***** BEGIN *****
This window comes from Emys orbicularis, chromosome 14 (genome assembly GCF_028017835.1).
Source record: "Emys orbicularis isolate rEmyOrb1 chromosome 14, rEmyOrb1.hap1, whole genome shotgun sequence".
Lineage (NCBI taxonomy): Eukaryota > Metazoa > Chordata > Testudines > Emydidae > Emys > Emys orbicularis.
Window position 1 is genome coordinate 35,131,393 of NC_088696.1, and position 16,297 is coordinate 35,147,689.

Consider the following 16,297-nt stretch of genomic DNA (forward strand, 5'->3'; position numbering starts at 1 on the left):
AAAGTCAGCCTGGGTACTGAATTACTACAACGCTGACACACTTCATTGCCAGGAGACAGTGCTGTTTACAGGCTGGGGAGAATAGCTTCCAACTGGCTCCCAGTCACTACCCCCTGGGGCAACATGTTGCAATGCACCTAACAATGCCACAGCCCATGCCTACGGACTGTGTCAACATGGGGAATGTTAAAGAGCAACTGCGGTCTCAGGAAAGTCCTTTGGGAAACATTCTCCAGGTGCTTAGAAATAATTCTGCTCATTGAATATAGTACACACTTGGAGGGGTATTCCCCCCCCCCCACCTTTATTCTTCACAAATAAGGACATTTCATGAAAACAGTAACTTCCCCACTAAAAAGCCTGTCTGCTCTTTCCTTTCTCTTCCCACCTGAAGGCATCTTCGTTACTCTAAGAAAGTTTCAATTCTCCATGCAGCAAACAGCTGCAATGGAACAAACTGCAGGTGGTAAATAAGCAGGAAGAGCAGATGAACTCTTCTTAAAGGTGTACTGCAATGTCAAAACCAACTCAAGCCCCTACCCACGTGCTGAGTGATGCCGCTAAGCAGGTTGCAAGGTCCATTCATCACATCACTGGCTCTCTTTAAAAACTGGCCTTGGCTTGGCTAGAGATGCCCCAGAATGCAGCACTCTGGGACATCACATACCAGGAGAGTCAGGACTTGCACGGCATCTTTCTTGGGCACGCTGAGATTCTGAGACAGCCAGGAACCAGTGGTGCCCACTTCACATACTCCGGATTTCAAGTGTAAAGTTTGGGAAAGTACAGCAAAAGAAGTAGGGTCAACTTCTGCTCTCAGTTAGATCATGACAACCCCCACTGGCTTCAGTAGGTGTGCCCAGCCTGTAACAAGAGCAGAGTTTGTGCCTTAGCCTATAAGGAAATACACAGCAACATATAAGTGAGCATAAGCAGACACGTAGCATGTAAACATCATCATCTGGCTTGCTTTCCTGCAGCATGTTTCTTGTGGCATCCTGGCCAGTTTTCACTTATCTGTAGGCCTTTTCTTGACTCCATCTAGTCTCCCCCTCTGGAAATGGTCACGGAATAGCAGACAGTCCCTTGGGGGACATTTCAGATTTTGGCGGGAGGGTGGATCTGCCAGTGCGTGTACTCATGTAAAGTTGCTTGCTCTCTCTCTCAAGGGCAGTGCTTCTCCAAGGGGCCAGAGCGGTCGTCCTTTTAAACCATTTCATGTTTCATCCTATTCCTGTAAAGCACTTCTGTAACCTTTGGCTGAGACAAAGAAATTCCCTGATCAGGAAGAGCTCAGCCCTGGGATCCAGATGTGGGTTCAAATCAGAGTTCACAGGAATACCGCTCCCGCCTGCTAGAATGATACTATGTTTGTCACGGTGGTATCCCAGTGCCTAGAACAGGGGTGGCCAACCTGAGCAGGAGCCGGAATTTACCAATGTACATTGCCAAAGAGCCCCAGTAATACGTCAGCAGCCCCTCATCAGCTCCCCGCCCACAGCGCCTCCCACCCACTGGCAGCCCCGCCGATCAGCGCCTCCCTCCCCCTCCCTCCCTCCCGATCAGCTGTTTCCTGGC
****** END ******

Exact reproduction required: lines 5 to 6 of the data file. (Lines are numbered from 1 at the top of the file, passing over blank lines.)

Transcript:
Consider the following 16,297-nt stretch of genomic DNA (forward strand, 5'->3'; position numbering starts at 1 on the left):
AAAGTCAGCCTGGGTACTGAATTACTACAACGCTGACACACTTCATTGCCAGGAGACAGTGCTGTTTACAGGCTGGGGAGAATAGCTTCCAACTGGCTCCCAGTCACTACCCCCTGGGGCAACATGTTGCAATGCACCTAACAATGCCACAGCCCATGCCTACGGACTGTGTCAACATGGGGAATGTTAAAGAGCAACTGCGGTCTCAGGAAAGTCCTTTGGGAAACATTCTCCAGGTGCTTAGAAATAATTCTGCTCATTGAATATAGTACACACTTGGAGGGGTATTCCCCCCCCCCCACCTTTATTCTTCACAAATAAGGACATTTCATGAAAACAGTAACTTCCCCACTAAAAAGCCTGTCTGCTCTTTCCTTTCTCTTCCCACCTGAAGGCATCTTCGTTACTCTAAGAAAGTTTCAATTCTCCATGCAGCAAACAGCTGCAATGGAACAAACTGCAGGTGGTAAATAAGCAGGAAGAGCAGATGAACTCTTCTTAAAGGTGTACTGCAATGTCAAAACCAACTCAAGCCCCTACCCACGTGCTGAGTGATGCCGCTAAGCAGGTTGCAAGGTCCATTCATCACATCACTGGCTCTCTTTAAAAACTGGCCTTGGCTTGGCTAGAGATGCCCCAGAATGCAGCACTCTGGGACATCACATACCAGGAGAGTCAGGACTTGCACGGCATCTTTCTTGGGCACGCTGAGATTCTGAGACAGCCAGGAACCAGTGGTGCCCACTTCACATACTCCGGATTTCAAGTGTAAAGTTTGGGAAAGTACAGCAAAAGAAGTAGGGTCAACTTCTGCTCTCAGTTAGATCATGACAACCCCCACTGGCTTCAGTAGGTGTGCCCAGCCTGTAACAAGAGCAGAGTTTGTGCCTTAGCCTATAAGGAAATACACAGCAACATATAAGTGAGCATAAGCAGACACGTAGCATGTAAACATCATCATCTGGCTTGCTTTCCTGCAGCATGTTTCTTGTGGCATCCTGGCCAGTTTTCACTTATCTGTAGGCCTTTTCTTGACTCCATCTAGTCTCCCCCTCTGGAAATGGTCACGGAATAGCAGACAGTCCCTTGGGGGACATTTCAGATTTTGGCGGGAGGGTGGATCTGCCAGTGCGTGTACTCATGTAAAGTTGCTTGCTCTCTCTCTCAAGGGCAGTGCTTCTCCAAGGGGCCAGAGCGGTCGTCCTTTTAAACCATTTCATGTTTCATCCTATTCCTGTAAAGCACTTCTGTAACCTTTGGCTGAGACAAAGAAATTCCCTGATCAGGAAGAGCTCAGCCCTGGGATCCAGATGTGGGTTCAAATCAGAGTTCACAGGAATACCGCTCCCGCCTGCTAGAATGATACTATGTTTGTCACGGTGGTATCCCAGTGCCTAGAACAGGGGTGGCCAACCTGAGCAGGAGCCGGAATTTACCAATGTACATTGCCAAAGAGCCCCAGTAATACGTCAGCAGCCCCTCATCAGCTCCCCGCCCACAGCGCCTCCCACCCACTGGCAGCCCCGCCGATCAGCGCCTCCCTCCCCCTCCCTCCCTCCCGATCAGCTGTTTCCTGGC